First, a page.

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Prayer service on 1-year anniversary of riots

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Posted at 7:42 PM, Apr 25, 2016
and last updated 2016-04-25 23:26:00-04
Members of the city's clergy and the community came together to heal Monday night.  
 
The event was called "One Baltimore, From Hope to Wholeness."  It was a time to remember what happened a year ago when riots surrounding Freddie Gray's death broke out.  And through faith, it offered an outlet to a city still reeling from them.

"We want to pray, open up our hearts to God and to each other so that we may come together," Archbishop William Lori said.

"The important thing is that we understand that we are one Baltimore," said Imam Earl El-Amin of the Muslim Community Culture Center.
 
"Our message tonight is one of hope and unity and one that we hope will lead to wholeness," Rabbi Steven Fink of Temple Oheb Shalom said.
 
The clergy varied from Muslim to Jewish to Catholic. They view God and spirituality in different ways, but maintain that religion is a unifier, not a separator. 
 
"When we come together like this and we recognize how many people  across denominational lines,
across political lines,  across many lines, are thinking and praying about the same thing," Lori said.
 
"It's so important to bring every aspect of our community together, all denominations to remember the plight of Baltimore," Fink said.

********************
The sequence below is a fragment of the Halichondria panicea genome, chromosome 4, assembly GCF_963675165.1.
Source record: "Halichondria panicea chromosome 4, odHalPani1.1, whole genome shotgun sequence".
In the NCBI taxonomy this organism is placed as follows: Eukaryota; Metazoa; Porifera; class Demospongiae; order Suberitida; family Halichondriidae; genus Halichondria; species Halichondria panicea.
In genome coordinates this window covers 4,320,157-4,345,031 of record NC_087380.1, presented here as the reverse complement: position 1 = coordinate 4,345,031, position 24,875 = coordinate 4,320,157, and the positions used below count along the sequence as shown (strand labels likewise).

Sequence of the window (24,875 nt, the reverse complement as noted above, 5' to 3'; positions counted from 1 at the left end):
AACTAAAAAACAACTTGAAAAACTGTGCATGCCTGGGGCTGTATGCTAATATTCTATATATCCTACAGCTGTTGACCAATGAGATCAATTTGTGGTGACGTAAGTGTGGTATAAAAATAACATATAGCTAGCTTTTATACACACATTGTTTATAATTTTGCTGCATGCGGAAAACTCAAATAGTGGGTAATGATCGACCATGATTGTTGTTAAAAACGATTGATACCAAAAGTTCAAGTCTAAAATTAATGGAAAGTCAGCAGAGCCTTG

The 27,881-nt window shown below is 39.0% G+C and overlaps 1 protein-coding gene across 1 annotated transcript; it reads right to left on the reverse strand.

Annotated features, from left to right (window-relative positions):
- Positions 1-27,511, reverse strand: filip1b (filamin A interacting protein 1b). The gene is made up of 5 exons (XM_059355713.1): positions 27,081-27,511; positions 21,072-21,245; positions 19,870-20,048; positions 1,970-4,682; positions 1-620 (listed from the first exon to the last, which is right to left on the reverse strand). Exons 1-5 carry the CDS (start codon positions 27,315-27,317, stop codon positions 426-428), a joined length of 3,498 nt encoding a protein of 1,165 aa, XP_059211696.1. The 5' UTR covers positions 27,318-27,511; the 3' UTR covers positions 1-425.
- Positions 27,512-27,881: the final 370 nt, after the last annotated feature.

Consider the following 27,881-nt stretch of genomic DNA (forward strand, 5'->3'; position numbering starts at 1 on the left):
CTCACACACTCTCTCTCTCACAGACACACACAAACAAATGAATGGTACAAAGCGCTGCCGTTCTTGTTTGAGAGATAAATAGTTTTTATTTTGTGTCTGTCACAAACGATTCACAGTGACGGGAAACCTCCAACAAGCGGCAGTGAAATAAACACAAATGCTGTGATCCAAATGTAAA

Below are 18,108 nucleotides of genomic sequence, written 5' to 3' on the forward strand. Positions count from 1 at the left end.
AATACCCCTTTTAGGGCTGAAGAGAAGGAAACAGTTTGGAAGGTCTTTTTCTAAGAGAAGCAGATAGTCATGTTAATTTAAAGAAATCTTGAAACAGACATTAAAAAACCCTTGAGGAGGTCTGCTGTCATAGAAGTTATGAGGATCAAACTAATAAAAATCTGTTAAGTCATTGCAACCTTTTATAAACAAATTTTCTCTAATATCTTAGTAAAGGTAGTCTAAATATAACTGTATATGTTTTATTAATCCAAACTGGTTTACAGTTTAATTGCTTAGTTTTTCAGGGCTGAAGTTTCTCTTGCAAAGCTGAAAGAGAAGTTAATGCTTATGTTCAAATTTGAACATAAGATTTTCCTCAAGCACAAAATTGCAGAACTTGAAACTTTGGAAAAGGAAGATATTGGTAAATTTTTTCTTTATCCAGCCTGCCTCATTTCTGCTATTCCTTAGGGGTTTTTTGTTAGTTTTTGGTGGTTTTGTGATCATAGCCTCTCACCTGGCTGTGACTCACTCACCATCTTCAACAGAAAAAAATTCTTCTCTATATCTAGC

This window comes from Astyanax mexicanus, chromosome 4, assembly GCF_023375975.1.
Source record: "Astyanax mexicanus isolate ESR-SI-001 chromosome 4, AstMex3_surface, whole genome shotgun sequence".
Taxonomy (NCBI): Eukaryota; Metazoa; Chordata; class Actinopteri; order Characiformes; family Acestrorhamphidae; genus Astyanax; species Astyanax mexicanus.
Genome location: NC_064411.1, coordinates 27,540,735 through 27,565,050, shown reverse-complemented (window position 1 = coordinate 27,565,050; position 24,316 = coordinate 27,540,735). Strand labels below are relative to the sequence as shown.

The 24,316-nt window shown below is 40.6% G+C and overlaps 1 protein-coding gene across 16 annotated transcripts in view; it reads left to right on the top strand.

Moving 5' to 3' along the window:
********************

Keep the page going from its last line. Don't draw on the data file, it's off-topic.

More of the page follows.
Monday's service brought together clergy and the public, the same day, a year ago, when riots, unrest and chaos broke out in the city's streets.
 
It was not about forgetting what happened last year, but about allowing for healing, faith and unity to fill the gap many still feel.
 
"Forgetting  Freddie Gray and forgetting the unrest of a year ago means forgetting the ungoing systemic problems in our city," Lori said.
 
"It was such a disturbing time in Baltimore and so many riots and things going on that I think this is, it can bring a lot of peace to know that there's so many people of faith trying to help," Baltimore resident Jessica Sedgewick said.
 
The service was meant to bring hope into a city that many say feels hopeless and the clergy saw they're leading by example.
 
"Given the kinds of problems we have, I think there's a need for us to network more, to collaborate more, to bring our resources together for the good of our more challenged neighborhoods," Lori said.
 
Equality was also a strong theme, and those in attendance were touched by the message they took away.
 
"This is a really good opportunity to come to something different that  I've never done before and it's really so inspiring to see so many churches just gathered together and uniting for peace in Baltimore," Sedgewick said.
 
"Theres a saying in the Muslim scripture, the Koran, after the difficulties comes the relief," El-Amim said. 
 
 

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